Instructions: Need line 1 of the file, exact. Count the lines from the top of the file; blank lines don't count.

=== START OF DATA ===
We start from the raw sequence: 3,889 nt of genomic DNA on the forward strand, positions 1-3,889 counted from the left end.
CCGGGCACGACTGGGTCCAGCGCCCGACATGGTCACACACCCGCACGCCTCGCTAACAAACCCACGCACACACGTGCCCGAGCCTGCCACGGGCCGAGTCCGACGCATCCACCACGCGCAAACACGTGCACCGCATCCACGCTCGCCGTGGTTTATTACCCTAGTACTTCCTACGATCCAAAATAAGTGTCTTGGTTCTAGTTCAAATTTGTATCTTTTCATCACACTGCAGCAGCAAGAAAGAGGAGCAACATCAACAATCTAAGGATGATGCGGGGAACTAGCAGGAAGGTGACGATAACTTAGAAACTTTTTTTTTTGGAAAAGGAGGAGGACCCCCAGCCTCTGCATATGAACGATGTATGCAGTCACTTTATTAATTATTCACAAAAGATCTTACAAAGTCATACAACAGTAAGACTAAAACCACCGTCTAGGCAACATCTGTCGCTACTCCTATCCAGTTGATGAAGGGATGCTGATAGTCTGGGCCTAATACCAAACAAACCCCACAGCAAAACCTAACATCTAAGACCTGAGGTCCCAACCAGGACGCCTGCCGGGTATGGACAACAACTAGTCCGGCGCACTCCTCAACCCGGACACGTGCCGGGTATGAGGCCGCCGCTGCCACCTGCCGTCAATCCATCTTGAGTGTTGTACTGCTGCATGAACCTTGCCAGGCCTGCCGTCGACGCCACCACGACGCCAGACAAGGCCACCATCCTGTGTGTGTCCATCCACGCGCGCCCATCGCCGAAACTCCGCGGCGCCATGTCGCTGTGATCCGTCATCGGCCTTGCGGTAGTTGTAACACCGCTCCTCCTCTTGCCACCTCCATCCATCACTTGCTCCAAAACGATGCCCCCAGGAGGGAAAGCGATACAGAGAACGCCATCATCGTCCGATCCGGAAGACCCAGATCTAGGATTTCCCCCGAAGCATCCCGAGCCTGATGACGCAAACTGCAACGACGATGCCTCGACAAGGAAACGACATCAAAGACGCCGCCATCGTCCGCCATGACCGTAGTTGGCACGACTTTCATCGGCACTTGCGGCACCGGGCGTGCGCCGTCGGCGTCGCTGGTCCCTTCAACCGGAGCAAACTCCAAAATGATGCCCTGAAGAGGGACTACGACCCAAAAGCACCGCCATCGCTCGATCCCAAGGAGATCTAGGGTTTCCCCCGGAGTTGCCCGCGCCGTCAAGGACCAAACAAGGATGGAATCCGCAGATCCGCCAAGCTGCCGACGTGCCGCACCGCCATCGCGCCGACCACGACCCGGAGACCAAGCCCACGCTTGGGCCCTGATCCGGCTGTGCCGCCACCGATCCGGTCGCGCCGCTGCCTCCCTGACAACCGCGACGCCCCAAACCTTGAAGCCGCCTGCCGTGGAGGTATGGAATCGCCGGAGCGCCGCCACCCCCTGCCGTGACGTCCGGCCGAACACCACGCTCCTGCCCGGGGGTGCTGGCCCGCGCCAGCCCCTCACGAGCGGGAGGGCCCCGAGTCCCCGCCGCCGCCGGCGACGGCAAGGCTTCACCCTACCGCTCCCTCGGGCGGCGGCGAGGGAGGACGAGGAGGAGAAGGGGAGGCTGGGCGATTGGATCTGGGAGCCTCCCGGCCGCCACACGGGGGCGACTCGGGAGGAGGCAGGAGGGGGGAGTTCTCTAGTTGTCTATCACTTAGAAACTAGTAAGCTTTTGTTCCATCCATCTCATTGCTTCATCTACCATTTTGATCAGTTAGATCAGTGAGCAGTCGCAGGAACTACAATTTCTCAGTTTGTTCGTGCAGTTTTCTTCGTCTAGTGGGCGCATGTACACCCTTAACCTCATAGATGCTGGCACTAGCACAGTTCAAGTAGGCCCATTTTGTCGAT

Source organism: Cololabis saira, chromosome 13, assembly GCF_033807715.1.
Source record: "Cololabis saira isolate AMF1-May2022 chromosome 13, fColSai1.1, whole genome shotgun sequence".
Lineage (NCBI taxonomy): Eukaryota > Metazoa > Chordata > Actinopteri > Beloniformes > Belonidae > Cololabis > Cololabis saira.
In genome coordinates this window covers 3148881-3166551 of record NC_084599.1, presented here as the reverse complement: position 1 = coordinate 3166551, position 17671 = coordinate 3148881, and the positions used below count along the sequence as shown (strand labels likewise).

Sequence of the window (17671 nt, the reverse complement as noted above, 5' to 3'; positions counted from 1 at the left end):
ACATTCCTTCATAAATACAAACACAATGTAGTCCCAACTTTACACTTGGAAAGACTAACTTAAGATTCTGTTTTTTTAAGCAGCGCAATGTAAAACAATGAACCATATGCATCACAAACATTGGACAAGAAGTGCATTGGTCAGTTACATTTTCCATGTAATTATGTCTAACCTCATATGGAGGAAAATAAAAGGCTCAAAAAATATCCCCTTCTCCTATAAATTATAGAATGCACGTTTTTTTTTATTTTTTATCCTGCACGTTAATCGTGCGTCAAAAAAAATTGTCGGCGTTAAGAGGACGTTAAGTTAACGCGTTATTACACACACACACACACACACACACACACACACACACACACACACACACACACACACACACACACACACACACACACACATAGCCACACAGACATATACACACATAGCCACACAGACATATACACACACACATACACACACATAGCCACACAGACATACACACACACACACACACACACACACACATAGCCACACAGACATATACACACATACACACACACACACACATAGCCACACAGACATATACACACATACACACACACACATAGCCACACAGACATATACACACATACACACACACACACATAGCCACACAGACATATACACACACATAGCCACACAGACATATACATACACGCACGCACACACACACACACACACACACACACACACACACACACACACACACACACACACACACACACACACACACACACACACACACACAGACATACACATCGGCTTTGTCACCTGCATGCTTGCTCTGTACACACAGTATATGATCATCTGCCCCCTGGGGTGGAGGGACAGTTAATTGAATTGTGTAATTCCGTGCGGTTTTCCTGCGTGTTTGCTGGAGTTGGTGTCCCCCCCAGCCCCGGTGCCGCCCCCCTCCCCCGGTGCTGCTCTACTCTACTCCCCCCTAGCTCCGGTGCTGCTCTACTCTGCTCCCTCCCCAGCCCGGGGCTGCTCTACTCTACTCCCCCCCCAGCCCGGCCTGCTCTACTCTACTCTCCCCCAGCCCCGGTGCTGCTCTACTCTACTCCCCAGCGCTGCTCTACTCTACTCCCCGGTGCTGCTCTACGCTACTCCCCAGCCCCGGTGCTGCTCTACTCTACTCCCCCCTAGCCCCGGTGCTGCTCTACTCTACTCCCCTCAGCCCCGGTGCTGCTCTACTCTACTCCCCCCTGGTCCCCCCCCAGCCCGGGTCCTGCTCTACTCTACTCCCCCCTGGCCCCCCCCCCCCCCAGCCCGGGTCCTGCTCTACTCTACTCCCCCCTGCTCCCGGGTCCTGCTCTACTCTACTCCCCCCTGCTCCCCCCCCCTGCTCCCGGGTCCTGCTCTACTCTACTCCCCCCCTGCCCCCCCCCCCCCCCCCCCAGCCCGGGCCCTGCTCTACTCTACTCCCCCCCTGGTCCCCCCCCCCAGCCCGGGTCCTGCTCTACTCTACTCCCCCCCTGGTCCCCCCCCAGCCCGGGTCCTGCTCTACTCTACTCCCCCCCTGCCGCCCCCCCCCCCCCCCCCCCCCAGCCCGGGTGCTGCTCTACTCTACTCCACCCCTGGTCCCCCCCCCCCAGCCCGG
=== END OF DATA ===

We start from the raw sequence: 3,889 nt of genomic DNA on the forward strand, positions 1-3,889 counted from the left end.